Back to top
Frontiers in Research Seminar Series

With the support of the Nussenbaum-Vogelstein family, the goal of this program is to expose young researchers and clinicians to exciting epilepsy research, and to provide opportunities for young investigators to interact with a senior level epilepsy researcher.

Impaired Consciousness in Focal Seizures: Network Mechanisms and Treatment with Deep Brain Stimulation
Tuesday, January 31, 2017 - 9:00am to 10:00am

University of British Columbia

Speaker: Hal Blumenfeld, MD, PhD (Yale University School of Medicine)

Host: Mary Connolly, MD and Linda Huh, MD

Talk Summary: Normal consciousness and its impairment depends on widespread network function in the brain. It has therefore been a mystery why focal seizures so often cause loss of consciousness. Using a combination of human neuroimaging and intracranial EEG recordings along with fundamental studies in rodent models we found that focal hippocampal seizures produce a sleep-like state in the cerebral cortex. Thus focal hippocampal seizures cause widespread network dysfunction and loss of consciousness by inhibiting subcortical arousal systems in the brainstem, thalamus and basal forebrain, leading to cortical slow wave activity closely resembling deep sleep or coma. Most excitingly, recent work has shown that stimulation of subcortical arousal systems in rodent models can restore normal awake cortical physiology and normal exploratory behaviors despite ongoing seizure activity in the hippocampus. Although the goal of epilepsy treatment is to stop seizures, this new approach offers potential hope for people with medically and surgically refractory epilepsy who have seizures with loss of consciousness. It may be possible to restore consciousness during and after seizures with deep brain stimulation devices already available by targeting subcortical arousal systems, leading to significantly improved quality of life for these individuals
Developing new therapies for epilepsies across the lifespan: a team approach to success
Monday, February 6, 2017 - 9:00am to 10:15am

University of Melbourne

Speaker: Aristea S. Galanopoulou, MD, PhD (Albert Einstein College of Medicine)

Host: Bridgette D. Semple, PhD

Talk Summary: An unmet need in epilepsy research is to develop therapies with antiepileptogenic or disease modifying effects and treatments for drug-resistant seizures and epilepsy syndromes with poor or no therapeutic options. West syndrome is a devastating epileptic encephalopathy of infancy with characteristic seizures, infantile spasms, which has poor prognosis and needs more effective and better tolerated treatments to prevent the lifelong adverse consequences. The utilization of new rodent models of infantile spasms has accelerated the efforts to identify new candidate therapies for this syndrome. Dr. Galanopoulou will describe the progress made in preclinical therapy development for West syndrome but also the challenges and opportunities that need to be met to bring these therapies to clinical trials and practice. The role of multicenter research collaborations and international collaborative initiatives to improve infrastructure that will accelerate and optimize therapy discovery will be discussed, quoting specific examples from the infantile spasms and post-traumatic epilepsy research areas.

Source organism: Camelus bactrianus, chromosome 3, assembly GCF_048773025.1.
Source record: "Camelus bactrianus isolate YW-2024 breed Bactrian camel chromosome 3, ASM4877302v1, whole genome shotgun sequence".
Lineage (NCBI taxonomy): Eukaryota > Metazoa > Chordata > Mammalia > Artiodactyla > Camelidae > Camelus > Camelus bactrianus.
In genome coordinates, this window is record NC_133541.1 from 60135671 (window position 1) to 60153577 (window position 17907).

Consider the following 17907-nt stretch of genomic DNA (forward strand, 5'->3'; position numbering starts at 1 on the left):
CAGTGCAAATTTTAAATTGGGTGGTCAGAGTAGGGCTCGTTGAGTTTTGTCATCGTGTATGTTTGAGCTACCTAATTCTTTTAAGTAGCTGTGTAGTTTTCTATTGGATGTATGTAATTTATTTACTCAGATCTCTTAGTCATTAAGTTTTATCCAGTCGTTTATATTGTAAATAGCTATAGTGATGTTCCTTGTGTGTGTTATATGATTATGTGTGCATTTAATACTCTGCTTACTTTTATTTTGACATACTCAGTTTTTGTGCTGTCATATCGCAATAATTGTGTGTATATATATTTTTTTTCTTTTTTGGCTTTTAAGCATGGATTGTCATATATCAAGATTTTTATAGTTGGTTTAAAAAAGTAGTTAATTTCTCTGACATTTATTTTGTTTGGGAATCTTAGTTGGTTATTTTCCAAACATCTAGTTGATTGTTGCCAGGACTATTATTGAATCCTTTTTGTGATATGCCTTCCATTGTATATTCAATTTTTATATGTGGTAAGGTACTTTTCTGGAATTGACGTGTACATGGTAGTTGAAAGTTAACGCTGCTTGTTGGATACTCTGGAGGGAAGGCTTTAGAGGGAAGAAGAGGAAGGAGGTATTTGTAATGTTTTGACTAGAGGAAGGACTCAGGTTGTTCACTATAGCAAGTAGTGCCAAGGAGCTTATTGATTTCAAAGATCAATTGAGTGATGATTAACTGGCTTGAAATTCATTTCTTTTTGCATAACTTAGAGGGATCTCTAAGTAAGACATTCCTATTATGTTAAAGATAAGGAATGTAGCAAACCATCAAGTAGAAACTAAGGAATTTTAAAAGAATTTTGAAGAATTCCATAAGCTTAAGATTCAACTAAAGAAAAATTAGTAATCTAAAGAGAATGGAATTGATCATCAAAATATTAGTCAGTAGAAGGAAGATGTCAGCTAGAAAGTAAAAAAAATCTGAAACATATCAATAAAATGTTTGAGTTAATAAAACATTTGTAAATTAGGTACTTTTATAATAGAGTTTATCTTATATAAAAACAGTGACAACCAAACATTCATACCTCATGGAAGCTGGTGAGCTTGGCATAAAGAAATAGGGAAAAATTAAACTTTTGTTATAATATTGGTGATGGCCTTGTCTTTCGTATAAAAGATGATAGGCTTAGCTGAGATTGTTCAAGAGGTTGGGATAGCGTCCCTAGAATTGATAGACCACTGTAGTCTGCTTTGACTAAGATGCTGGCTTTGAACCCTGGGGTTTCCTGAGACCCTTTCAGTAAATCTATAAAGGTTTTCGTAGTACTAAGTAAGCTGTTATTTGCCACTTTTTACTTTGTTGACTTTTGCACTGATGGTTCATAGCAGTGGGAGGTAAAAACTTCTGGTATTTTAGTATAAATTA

Blood-brain barrier in epileptogenesis: From bench to bedside and back
Wednesday, February 22, 2017 - 4:00pm to 5:00pm

University of Pennsylvania

Speaker: Alon Friedman, MD, PhD (Dalhousie University)

Host: Ramon Diaz-Arrastia, MD, PhD

Talk Summary: Epilepsy often follows traumatic, ischemic or infectious brain injuries. Epileptogenesis is considered the gradual process in which a brain region becomes epileptic. Animal studies are required to study the mechanisms underlying epileptogenesis. Our research has been focused on the role of microvascular pathology, and specifically dysfunction of the blood-brain barrier (BBB) in epileptogenesis. Here I will report the role of specific pro-inflammatory molecular signaling (transforming growth factor beta) within specific cells (astrocytes) in modifying the extracellular matrix, permitting a preferential excitatory synaptogenesis and reduction in inhibitory transmission. I will discuss how these early changes lead to a pathological plasticity that underlies hypersynchronicity and hyperexcitability and reduction in seizure threshold within the associated cortical network, and provide evidence for successful prevention strategies targeting microvascular pathology. Understanding the role of BBB dysfunction and neuroinflammation in epileptogenesis highlights the potential of imaging and electrophysiological methods that allow identifying patients undergoing epileptogenesis with the ultimate goal to prevent post-injury epilepsy.